Nevertheless, I was a holdout on JFK. As late as 2003 or 2004-even as I had begun to push back against 9/11 "Truthers," whom I regard as believers in a particularly fulsome and offensive conspiracy theory-I still thought it likely that Oswald had help. Then I began to think maybe it was possible he did it alone. I read some more. I did some thinking. A lot of parts of the conspiracy theory simply didn't add up.

What Surprised Me About JFK Conspiracy Theories

During my period of research on JFK conspiracy theories I learned some things that surprised me-things I accepted as axioms, when I believed in conspiracy, that simply didn't hold up under scrutiny. For example:

"The magic bullet had to do an S-turn in midair."

-No, it didn't. If you actually see the way the limousine was laid out and where people were sitting, there's no S-turn needed at all; conspiracy theorists misrepresent where Kennedy and Connally were in relation to each other.

"The bullet was pristine when it was recovered."

-No, it wasn't. Actually it was quite mangled, but conspiracy theorists only show a picture of one side of it in their books and websites.

"Oswald was a poor shot."

-No, he wasn't. His records from the Marine Corps indicate he was actually a pretty good shot.

"FBI sharpshooters couldn't replicate what Oswald did."

-Yes, they could. Not only could they aim and fire as quickly as Oswald did, but in fact they improved significantly on his time and accuracy.

"Oswald couldn't have fired three shots in 5.6 seconds."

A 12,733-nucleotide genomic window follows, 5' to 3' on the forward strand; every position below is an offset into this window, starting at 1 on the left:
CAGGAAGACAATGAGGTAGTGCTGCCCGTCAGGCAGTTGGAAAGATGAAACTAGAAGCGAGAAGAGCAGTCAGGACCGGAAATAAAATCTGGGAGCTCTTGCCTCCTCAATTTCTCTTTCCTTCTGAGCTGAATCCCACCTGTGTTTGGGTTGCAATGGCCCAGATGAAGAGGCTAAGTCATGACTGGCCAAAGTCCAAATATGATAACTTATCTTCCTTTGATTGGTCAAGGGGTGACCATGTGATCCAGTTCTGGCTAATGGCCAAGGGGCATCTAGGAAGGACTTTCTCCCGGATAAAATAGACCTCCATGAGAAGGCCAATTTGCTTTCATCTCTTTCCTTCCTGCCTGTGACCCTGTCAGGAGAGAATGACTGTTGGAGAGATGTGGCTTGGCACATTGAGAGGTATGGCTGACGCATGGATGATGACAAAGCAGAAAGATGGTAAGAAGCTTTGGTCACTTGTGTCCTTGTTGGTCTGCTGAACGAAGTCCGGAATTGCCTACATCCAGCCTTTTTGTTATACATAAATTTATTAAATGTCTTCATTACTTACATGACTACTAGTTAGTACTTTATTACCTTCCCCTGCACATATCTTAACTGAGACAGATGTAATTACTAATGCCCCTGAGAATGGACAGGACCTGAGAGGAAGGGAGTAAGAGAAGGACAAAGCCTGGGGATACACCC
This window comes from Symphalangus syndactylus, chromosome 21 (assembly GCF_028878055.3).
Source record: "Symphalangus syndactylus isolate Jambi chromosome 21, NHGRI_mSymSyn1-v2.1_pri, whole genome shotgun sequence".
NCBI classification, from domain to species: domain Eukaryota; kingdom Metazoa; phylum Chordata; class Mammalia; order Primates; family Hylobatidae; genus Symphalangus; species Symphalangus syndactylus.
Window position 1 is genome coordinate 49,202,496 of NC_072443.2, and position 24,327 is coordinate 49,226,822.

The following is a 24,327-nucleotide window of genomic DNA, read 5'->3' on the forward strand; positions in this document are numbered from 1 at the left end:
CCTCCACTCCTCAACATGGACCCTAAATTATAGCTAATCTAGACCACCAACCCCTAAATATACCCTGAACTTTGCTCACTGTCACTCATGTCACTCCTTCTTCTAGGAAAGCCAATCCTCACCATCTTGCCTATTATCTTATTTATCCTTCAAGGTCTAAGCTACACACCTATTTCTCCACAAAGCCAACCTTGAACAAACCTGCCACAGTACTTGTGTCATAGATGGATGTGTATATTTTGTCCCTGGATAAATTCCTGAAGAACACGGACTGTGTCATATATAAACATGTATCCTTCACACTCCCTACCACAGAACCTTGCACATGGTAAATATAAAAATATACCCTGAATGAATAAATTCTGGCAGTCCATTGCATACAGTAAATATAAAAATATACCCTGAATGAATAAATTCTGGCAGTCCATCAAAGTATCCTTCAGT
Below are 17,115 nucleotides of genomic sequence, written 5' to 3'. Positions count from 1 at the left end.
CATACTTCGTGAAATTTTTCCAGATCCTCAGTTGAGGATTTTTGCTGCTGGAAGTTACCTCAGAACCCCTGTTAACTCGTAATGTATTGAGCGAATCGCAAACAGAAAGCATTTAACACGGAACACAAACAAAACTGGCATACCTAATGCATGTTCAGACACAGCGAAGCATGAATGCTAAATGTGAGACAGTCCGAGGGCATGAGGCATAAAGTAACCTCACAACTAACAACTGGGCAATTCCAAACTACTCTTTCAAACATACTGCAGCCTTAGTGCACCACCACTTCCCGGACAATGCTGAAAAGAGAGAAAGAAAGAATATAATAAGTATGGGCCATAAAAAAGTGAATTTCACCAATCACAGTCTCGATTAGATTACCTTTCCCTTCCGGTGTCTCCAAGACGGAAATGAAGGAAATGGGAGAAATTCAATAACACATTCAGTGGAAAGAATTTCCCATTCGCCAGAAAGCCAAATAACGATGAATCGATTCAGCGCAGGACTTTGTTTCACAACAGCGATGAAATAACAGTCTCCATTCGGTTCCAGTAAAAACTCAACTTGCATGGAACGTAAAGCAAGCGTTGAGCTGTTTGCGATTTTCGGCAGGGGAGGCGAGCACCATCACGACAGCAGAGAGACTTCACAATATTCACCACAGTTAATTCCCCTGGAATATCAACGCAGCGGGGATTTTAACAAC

-Yes, he could. In fact, Kevin Costner does it on-screen in the movie JFK. If you watch the scene with a stopwatch you can see it for yourself.

"The autopsy was botched."

-No, it wasn't. It was actually done pretty well, given the extreme pressures everybody was under.

"Many witnesses saw/heard shots coming from the grassy knoll."

-Not really; most of the witnesses who claim this first made their claims more than 15 years after the assassination.

The list goes on and on. This is not the place to list everything. If you want a comprehensive rundown, see Bugliosi's book.

So What Happened?
Finally I realized the conclusion was staring me in the face. The evidence was conclusive. Ballistics, witnesses, physics, science, everything. Lee Harvey Oswald acted alone.

This was not a conclusion I came to because "the government said so." Very little of the evidence I looked at was government-created. I came to this conclusion because the evidence in the case pointed unmistakably to it.

There was no conspiracy in the assassination of JFK.

What's Happening on my Twitter

So here's what will be happening on Twitter. Beginning today at 12:30 PM-that's the time of day Kennedy was shot-and continuing on, every day at that time for the next 100 days, I'll be posting a link to one of the "100 Errors of Fact and Judgement in Oliver Stone's JFK." Each tweet will have the hashtag #JFK in it somewhere, and a brief statement of what the link contains. It's not a comprehensive debunking of all aspects of the JFK assassination, or even of the movie, but it's a start.

It might surprise you to know that, despite my opposition to conspiracy theories, I actually still enjoy JFK as a movie. I find it immensely entertaining, absorbing, and well-made-and those feelings have not changed since 1991. I own JFK on DVD, in a special collector's edition, and I'd say I watch it at least three or four times a year. That doesn't mean I believe the factual accuracy of what it claims. I don't. But, it's at least a very good piece of filmmaking.

My purpose in doing the "100 Days of JFK" on Twitter is to put some information out there that contradicts the conspiracy theories and serves up a little fact and critical thinking for a change. I also hope to increase the visibility of David Reitzes's website, which is really a very impressive piece of work. I think Reitzes is to JFK what Mark Roberts is to 9/11-the "Obi Wan Kenobi" of debunkers.

On November 22, 1963, America suffered a terrible tragedy. Let's put that tragedy in perspective and keep hold of the facts surrounding it. I hope only to present the facts. There's enough misinformation in the world as it is without taking Hollywood movies as historical truth.